Winner of the 2017 Christian Book Award for New Author Named one of the top books of 2016 by John Piper's Desiring God ministry To experience why the gospel is good news and answer life’s most foundational questions about identity, destiny, and purpose, we must understand what it means to be united to Christ. If you are a Christian, the Bible says that Christ has united his life to yours, that you are now in Christ and Christ is in you. This almost unfathomable truth is the central theme of the Bible from Genesis to Revelation. Yet few Christians today experience or enjoy this reality. Union with Christ reveals the transformational power of this ancient doctrine while addressing the basic questions of the human heart: Who Am I? Why Am I Here? Where Am I Headed? How Will I Get There? Nothing is more practical for living the Christian life than union with Christ. The recovery of this reality provides the anchor and engine for your life with God—for your destiny is not only to see Christ, but to actually become like him.
The Columbia Series in Reformed Theology represents a joint commitment on the part of Columbia Theological Seminary and Westminster John Knox Press to provide theological resources from the Reformed tradition for the church today. The Reformed tradition seeks to discern what the living God revealed in Scripture is saying and doing in every new time and situation. This series intends to be a part of that ongoing tradition by examining theological and ethical issues that confront church and society in our particular time and place. Volumes in this series are intended for scholars, professional theologians, and for pastors and lay people who are committed to faith in search of understanding.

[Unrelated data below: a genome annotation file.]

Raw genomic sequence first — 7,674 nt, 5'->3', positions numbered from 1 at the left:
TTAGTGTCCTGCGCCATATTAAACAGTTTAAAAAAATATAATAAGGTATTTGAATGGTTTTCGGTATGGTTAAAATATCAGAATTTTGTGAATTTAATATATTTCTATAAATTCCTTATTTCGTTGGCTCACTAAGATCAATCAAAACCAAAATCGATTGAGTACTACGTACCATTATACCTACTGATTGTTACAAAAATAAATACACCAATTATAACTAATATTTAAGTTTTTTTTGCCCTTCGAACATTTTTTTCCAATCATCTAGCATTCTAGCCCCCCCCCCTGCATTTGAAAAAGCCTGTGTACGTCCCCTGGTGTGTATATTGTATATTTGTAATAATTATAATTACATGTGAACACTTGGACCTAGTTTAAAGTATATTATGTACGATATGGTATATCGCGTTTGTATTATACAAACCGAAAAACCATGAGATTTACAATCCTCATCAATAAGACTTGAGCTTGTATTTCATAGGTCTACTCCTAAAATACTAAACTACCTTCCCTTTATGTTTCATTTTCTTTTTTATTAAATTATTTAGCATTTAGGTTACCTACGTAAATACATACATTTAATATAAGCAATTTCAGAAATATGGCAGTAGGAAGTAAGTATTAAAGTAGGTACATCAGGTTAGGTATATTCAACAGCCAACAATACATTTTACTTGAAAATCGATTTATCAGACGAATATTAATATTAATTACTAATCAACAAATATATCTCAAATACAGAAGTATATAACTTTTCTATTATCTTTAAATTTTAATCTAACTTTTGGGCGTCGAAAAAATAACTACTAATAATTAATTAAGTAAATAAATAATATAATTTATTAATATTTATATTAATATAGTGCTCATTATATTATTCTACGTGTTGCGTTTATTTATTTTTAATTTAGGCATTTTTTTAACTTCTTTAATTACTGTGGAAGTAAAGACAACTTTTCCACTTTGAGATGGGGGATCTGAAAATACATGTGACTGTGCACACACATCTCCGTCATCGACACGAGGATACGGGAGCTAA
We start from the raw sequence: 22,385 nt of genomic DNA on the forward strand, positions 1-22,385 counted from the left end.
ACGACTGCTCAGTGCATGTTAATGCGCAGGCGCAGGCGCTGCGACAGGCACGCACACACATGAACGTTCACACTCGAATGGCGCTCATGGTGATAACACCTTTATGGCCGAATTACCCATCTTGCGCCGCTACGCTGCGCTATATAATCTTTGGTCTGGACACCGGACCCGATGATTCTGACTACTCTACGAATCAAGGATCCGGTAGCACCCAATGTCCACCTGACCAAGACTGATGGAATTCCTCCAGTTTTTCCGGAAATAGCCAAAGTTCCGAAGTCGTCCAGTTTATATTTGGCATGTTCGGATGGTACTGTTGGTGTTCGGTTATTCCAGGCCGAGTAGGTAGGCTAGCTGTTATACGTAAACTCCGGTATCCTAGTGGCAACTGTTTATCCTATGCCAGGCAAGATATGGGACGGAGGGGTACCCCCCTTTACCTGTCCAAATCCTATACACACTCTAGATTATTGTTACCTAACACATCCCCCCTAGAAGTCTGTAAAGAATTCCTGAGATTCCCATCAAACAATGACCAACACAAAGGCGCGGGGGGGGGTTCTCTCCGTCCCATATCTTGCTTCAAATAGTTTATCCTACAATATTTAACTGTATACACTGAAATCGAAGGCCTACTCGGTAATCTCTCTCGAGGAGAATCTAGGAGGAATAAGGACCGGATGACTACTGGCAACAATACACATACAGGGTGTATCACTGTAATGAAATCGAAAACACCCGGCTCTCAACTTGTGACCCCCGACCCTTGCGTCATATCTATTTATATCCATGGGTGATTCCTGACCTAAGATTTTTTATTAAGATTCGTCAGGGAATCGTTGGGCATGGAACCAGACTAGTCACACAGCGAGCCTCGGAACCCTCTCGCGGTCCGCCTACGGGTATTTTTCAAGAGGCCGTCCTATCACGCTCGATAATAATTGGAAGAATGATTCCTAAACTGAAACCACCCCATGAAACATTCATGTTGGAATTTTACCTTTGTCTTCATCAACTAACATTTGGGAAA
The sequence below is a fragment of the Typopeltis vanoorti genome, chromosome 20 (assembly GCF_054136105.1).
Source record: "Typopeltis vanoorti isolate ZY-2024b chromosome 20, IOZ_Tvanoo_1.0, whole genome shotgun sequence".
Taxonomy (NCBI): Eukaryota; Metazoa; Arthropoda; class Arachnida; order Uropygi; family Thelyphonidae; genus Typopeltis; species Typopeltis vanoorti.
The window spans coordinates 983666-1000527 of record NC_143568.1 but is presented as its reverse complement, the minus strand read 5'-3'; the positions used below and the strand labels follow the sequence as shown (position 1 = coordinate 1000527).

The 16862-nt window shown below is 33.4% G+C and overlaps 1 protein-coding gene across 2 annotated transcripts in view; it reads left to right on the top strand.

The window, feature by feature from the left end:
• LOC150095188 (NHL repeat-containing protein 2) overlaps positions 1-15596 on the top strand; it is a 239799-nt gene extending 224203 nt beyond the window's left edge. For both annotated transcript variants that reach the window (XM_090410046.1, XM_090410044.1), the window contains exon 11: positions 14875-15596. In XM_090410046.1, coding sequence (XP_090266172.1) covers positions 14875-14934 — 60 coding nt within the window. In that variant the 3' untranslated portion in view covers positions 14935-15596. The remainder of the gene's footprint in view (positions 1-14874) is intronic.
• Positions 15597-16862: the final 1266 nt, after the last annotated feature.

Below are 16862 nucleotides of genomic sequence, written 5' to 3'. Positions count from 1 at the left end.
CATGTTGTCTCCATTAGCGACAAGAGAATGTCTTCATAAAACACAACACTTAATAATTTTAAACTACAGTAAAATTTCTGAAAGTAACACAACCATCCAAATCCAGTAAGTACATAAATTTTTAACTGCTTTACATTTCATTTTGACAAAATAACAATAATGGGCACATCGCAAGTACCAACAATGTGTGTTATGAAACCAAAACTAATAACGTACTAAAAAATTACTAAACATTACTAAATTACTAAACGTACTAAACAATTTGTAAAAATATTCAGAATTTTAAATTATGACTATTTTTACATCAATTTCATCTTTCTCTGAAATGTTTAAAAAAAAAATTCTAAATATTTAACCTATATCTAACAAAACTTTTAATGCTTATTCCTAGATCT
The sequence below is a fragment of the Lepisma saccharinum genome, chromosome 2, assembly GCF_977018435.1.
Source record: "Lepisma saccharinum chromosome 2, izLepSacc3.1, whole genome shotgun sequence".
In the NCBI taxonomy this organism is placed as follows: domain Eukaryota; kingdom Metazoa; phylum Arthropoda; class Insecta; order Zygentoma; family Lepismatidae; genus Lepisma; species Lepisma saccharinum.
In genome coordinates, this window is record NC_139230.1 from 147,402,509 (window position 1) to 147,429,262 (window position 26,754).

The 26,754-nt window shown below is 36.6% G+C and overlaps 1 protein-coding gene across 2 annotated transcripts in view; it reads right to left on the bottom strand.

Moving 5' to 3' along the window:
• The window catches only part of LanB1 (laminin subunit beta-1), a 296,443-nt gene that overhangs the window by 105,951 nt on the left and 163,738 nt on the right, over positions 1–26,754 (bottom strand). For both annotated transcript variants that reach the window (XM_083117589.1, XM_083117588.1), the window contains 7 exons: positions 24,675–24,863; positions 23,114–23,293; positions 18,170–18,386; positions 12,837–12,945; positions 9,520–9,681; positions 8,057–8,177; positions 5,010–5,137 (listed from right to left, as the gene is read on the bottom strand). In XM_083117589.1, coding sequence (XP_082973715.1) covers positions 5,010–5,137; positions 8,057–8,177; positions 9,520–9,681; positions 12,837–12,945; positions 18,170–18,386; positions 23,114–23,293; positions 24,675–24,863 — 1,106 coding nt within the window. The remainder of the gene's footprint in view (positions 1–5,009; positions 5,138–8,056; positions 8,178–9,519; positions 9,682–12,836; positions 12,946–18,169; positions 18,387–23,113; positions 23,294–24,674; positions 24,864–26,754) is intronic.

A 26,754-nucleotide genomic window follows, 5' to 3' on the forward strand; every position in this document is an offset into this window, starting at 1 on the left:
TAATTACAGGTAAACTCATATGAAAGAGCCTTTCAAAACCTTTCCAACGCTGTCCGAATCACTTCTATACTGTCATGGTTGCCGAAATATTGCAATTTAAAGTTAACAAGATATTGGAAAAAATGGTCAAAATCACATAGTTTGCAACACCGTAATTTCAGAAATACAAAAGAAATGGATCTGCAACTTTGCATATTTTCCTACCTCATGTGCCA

This book is a study of the union between God and those he has redeemed, as it is represented in the New Testament. In conversation with historical and systematic theology, it is argued that this union is consistently represented by the New Testament authors as centring on the idea of a covenant, with believers' experience of God specifically mediated by Jesus, the covenant Messiah. His mediation of divine presence is grounded in his own being, in the realdivinity and real humanity that theological traditions have affirmed, and is realised by the Holy Spirit, who unites believers to him in faith. His personal narrative of death and resurrection is understoodin relation to the covenant by which God's dealings with humanity are ordered. When united to him, believers are transformed, not just morally or socially, but also in the life of their minds.
Leading New Testament theologian Grant Macaskill introduces Paul's understanding of the Christian life, which is grounded in the apostle's theology of union with Christ. The author shows that the exegetical foundations for a Christian moral theology emerge from the idea of union with Christ. Macaskill covers various aspects of Christian moral theology, exploring key implications for the Christian life of the New Testament idea of participatory union as they unfold in Paul's Letters.